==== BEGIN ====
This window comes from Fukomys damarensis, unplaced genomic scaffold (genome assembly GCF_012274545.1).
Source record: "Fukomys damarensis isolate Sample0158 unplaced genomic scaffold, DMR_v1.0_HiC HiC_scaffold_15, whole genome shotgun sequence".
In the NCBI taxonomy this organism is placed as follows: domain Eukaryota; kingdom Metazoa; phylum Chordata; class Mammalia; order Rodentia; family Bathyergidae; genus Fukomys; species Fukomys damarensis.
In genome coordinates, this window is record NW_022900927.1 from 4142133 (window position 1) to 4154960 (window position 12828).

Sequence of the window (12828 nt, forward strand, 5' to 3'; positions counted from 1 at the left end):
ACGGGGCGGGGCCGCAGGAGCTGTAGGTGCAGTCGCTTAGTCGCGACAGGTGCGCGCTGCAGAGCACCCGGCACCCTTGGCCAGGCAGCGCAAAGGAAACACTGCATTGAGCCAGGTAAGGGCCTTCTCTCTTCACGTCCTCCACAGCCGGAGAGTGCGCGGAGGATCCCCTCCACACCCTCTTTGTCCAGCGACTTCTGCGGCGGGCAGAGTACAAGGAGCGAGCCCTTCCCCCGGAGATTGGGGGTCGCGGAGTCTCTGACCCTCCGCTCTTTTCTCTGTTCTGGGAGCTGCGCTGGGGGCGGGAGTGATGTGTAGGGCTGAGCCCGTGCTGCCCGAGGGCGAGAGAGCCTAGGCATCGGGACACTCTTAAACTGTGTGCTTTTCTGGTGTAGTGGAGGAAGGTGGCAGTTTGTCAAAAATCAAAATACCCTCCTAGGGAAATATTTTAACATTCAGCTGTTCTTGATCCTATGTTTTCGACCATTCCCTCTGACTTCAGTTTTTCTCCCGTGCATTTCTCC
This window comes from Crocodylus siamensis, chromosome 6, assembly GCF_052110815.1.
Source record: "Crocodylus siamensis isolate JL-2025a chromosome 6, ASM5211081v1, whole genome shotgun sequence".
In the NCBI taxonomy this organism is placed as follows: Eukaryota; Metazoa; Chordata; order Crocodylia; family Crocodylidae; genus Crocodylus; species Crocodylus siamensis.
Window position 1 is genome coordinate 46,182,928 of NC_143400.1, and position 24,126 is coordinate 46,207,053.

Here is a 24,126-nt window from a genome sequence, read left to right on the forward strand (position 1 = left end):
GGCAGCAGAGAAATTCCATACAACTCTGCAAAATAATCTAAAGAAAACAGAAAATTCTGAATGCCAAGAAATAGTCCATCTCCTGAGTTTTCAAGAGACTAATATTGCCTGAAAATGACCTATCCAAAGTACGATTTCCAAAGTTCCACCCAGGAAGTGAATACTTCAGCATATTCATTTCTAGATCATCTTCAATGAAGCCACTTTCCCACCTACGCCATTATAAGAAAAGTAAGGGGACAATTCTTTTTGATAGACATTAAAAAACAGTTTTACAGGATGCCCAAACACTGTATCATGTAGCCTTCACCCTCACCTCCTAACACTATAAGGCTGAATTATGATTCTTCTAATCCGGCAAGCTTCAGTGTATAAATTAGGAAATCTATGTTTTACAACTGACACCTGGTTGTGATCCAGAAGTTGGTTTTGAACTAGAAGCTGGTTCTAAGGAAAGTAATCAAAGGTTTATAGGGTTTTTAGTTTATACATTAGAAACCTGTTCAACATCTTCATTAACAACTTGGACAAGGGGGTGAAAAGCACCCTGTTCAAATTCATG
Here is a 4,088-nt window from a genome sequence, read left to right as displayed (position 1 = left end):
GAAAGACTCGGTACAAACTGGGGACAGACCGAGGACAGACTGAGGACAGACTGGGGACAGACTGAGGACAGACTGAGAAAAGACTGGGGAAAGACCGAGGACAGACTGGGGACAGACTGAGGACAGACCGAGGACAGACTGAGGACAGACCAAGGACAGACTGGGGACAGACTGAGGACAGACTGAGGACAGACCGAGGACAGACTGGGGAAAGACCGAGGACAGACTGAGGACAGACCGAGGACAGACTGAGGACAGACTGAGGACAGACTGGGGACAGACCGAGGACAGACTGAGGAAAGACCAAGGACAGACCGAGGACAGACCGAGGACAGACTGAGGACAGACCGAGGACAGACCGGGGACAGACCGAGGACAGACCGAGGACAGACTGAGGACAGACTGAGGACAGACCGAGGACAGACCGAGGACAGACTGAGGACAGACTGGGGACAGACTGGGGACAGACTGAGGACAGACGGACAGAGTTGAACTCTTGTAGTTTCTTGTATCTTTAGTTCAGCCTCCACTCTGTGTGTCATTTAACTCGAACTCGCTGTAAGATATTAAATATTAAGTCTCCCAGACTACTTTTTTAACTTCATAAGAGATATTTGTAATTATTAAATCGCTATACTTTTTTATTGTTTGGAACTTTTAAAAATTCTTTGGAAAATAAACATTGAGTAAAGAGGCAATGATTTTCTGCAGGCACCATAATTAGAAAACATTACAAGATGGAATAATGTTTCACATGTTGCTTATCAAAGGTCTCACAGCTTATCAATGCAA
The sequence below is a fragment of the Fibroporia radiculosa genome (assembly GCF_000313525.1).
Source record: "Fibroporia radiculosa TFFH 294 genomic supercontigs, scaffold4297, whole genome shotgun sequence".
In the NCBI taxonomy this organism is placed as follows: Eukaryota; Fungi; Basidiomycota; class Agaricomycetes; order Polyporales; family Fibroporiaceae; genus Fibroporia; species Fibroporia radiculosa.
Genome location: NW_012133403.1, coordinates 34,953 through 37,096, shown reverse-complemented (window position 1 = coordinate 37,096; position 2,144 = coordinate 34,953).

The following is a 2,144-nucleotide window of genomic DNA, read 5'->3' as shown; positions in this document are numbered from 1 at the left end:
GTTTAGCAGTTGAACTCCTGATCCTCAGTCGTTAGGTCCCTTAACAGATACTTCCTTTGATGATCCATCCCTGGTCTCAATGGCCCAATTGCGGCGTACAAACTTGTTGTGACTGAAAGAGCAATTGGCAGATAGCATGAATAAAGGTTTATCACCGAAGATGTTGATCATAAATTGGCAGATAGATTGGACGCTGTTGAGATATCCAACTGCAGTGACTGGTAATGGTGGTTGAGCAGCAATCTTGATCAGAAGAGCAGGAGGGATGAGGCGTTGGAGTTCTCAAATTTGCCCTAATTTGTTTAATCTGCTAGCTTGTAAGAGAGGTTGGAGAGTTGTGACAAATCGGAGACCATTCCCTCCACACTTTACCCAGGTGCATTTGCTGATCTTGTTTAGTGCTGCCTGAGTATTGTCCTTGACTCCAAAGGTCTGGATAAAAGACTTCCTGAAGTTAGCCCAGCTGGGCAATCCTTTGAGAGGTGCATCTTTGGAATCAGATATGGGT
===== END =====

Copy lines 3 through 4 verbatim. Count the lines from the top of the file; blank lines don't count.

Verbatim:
In the NCBI taxonomy this organism is placed as follows: domain Eukaryota; kingdom Metazoa; phylum Chordata; class Mammalia; order Rodentia; family Bathyergidae; genus Fukomys; species Fukomys damarensis.
In genome coordinates, this window is record NW_022900927.1 from 4142133 (window position 1) to 4154960 (window position 12828).